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Town of Hempstead v. East Coast Resource Group

SUPREME COURT OF THE STATE OF NEW YORK APPELLATE DIVISION SECOND JUDICIAL DEPARTMENT


November 10, 2009

TOWN OF HEMPSTEAD, APPELLANT,
v.
EAST COAST RESOURCE GROUP, LLC, RESPONDENT.

In an action to recover damages for personal injuries and wrongful death, the Town of Hempstead appeals from a judgment of the Supreme Court, Nassau County (Spinola, J.), dated April 1, 2008, which, upon an order of the same court (McCormack, J.), dated July 10, 2007, inter alia, denying its motion for summary judgment on its cause of action (formerly a cross claim) against the defendant, East Coast Resource Group, LLC, to recover damages for breach of an insurance procurement provision, and upon a jury verdict, is in favor of the defendant, East Coast Resource Group, LLC, dismissing its cause of action.

Published by New York State Law Reporting Bureau pursuant to Judiciary Law § 431.

This opinion is uncorrected and subject to revision before publication in the Official Reports.

MARK C. DILLON, J.P., THOMAS A. DICKERSON, ARIEL E. BELEN and SHERI S. ROMAN, JJ.

(Index No. 3385/06)

DECISION & ORDER

ORDERED that the judgment is reversed, on the law, with costs, the cause of action of the Town of Hempstead against the defendant, East Coast Resource Group, LLC, to recover damages for breach of an insurance procurement provision is reinstated, the Town of Hempstead's motion for summary judgment on the cause of action is granted, and the order dated July 10, 2007, is modified accordingly.

On November 21, 2005, 37-year-old Martin J. Alduino was killed when he was struck by a "pay loader" which an employee of the Town of Hempstead (hereinafter the Town) was operating at an agricultural waste transfer station in Oceanside, New York. The pay loader was pushing landscaping waste into a collection area, to be loaded into tractor trailers supplied and operated by the East Coast Resource Group, LLC (hereinafter East Coast), pursuant to a waste hauling agreement with the Town (hereinafter the Agreement).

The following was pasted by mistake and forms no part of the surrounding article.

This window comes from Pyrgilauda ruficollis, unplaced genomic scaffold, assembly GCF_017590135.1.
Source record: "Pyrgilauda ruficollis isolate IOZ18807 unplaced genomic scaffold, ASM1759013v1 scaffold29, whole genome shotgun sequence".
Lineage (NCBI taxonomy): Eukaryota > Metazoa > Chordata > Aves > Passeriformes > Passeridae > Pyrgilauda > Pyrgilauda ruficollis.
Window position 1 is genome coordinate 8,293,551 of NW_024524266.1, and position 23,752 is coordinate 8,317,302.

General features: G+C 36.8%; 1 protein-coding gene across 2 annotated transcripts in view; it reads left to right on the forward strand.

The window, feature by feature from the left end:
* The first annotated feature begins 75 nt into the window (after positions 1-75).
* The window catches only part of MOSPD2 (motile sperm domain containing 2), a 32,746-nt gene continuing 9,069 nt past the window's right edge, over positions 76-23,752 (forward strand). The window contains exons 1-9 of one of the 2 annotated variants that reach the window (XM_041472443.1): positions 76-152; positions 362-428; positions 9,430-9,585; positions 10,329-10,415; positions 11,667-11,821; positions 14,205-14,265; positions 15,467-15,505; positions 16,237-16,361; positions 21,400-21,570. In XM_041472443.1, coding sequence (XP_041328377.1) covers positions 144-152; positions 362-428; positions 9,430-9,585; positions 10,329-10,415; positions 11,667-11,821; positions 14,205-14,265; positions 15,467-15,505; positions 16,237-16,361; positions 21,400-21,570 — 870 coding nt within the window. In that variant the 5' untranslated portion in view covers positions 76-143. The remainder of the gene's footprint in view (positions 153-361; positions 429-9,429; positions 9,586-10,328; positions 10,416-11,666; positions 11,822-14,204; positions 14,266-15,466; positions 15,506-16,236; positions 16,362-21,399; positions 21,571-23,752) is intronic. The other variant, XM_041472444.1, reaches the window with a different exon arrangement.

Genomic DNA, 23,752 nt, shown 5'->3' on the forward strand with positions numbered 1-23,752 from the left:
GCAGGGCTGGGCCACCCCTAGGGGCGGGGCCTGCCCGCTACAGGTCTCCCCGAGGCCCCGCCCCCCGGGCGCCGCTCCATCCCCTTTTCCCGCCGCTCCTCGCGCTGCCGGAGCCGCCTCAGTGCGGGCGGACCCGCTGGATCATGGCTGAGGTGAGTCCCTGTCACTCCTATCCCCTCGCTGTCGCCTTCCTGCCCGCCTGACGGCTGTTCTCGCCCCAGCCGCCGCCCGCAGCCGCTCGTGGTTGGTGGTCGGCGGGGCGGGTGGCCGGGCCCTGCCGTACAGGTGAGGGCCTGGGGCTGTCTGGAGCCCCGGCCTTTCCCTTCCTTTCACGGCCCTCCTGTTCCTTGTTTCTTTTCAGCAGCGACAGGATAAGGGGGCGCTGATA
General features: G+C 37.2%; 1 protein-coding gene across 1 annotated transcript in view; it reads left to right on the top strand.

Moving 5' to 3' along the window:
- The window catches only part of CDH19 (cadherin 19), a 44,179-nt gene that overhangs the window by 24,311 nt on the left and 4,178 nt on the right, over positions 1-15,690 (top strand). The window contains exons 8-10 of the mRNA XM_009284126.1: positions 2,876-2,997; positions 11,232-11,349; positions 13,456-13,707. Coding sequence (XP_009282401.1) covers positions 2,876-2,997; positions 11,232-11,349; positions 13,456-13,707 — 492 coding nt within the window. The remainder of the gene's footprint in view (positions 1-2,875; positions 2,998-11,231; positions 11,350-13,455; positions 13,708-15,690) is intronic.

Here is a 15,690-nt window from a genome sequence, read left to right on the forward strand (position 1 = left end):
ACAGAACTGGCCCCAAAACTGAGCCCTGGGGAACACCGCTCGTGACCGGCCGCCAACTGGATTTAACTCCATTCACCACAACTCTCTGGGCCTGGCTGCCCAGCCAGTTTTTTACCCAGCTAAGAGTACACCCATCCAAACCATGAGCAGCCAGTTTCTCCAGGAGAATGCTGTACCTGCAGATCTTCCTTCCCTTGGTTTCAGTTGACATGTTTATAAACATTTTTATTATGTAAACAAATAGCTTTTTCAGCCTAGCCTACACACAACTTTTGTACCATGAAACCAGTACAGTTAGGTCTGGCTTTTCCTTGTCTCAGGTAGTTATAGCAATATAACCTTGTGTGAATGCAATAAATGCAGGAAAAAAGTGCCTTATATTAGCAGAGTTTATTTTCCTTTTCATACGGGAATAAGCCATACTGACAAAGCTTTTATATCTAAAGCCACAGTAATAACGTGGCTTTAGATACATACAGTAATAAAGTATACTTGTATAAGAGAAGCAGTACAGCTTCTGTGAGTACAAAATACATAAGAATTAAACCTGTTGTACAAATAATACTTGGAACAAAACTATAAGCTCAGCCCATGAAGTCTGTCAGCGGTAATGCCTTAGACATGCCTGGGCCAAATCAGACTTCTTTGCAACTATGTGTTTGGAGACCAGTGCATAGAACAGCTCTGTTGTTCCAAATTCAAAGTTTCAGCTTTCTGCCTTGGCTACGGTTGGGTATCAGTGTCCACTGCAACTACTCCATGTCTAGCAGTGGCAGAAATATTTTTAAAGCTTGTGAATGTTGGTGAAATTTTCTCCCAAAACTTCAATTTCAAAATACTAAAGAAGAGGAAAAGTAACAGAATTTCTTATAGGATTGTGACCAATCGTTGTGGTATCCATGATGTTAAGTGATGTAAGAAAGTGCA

Kimberly Alduino, as administratrix of Alduino's estate, and individually, commenced this action to recover damages for personal injuries and wrongful death against the Town, East Coast, and the operator of the pay loader. The Town asserted, inter alia, a cross claim against East Coast to recover damages for breach of a provision to procure insurance in the Town's own name, as an additional insured under East Coast's policy (hereinafter the Provision).

By order dated July 10, 2007, the Supreme Court, inter alia, denied the Town's motion for summary judgment on the cross claim. The court found that issues of fact existed as to whether the Town's alleged negligence in connection with the subject accident arose from activities which were contemplated under the Agreement. Alduino's claims were settled and the caption of the action was amended to reflect that the Town's cross claim against East Coast was converted into a cause of action, and the Town is the plaintiff and East Coast is the defendant. After a trial, the jury found that the accident did not arise out of an activity contemplated under the Agreement.

"Agreements to purchase and maintain insurance,... are valid and enforceable" (Darowski v High Meadow Coop. No. 1, 239 AD2d 541, 542, citing Kinney v Lisk Co., 76 NY2d 215; Schumacher v Lutheran Community Servs., 177 AD2d 568, 569). A contractor may properly obtain insurance to insure an owner against its own acts of negligence, in contrast to an indemnification provision, which insures an owner against the imposition of vicarious liability based on another party's negligence (see Kinney v Lisk Co., 76 NY2d at 215; McGill v Polytechnic Univ., 235 AD2d 400).

The Town established its prima facie showing of entitlement to summary judgment by demonstrating that East Coast failed to satisfy a contractual obligation to obtain insurance in the Town's name as an additional insured (see Tkacs v Dominion Constr. Corp., 278 AD2d 486; McGill v Polytechnic Univ., 235 AD2d 400; Keelan v Sivan, 234 AD2d 516, 517; Roblee v Corning Community Coll., 134 AD2d 803).

East Coast failed to raise a triable issue of fact in opposition to the Town's prima facie showing. Unlike the separate indemnity provision which the Agreement also contained, the insurance procurement provision did not limit East Coast's obligation to procure insurance for the Town to claims "which might arise in connection with th[e] Agreement" (cf. Watters v R.D. Branch Assoc., LP, 30 AD3d 408; Taylor v Doral Inn, 293 AD2d 524). Accordingly, the judgment must be reversed and the Town's motion for summary judgment on the cause of action must be granted.

The Town's remaining contention is academic.

DILLON, J.P., DICKERSON, BELEN and ROMAN, JJ., concur.

20091110

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